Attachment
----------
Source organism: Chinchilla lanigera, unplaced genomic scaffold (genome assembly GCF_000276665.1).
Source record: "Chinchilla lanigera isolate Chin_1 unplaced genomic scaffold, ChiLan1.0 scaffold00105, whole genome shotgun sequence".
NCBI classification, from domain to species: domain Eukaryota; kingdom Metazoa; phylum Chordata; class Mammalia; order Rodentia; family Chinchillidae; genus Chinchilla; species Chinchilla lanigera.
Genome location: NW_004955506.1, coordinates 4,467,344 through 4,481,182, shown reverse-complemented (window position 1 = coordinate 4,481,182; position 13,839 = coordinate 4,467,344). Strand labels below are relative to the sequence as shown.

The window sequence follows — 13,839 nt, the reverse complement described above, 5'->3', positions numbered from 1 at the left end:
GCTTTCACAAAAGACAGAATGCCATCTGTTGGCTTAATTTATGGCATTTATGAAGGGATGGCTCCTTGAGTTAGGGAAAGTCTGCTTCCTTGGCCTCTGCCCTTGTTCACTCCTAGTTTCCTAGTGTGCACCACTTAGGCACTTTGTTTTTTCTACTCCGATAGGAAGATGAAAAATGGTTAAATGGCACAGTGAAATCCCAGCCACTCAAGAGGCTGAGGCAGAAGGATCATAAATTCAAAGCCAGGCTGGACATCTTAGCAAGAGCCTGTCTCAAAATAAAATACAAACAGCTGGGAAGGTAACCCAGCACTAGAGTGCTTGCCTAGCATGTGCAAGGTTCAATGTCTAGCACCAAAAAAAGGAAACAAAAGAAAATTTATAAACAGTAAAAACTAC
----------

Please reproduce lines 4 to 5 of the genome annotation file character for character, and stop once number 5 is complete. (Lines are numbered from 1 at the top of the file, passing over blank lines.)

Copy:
Genome location: NW_004955506.1, coordinates 4,467,344 through 4,481,182, shown reverse-complemented (window position 1 = coordinate 4,481,182; position 13,839 = coordinate 4,467,344). Strand labels below are relative to the sequence as shown.

The window sequence follows — 13,839 nt, the reverse complement described above, 5'->3', positions numbered from 1 at the left end: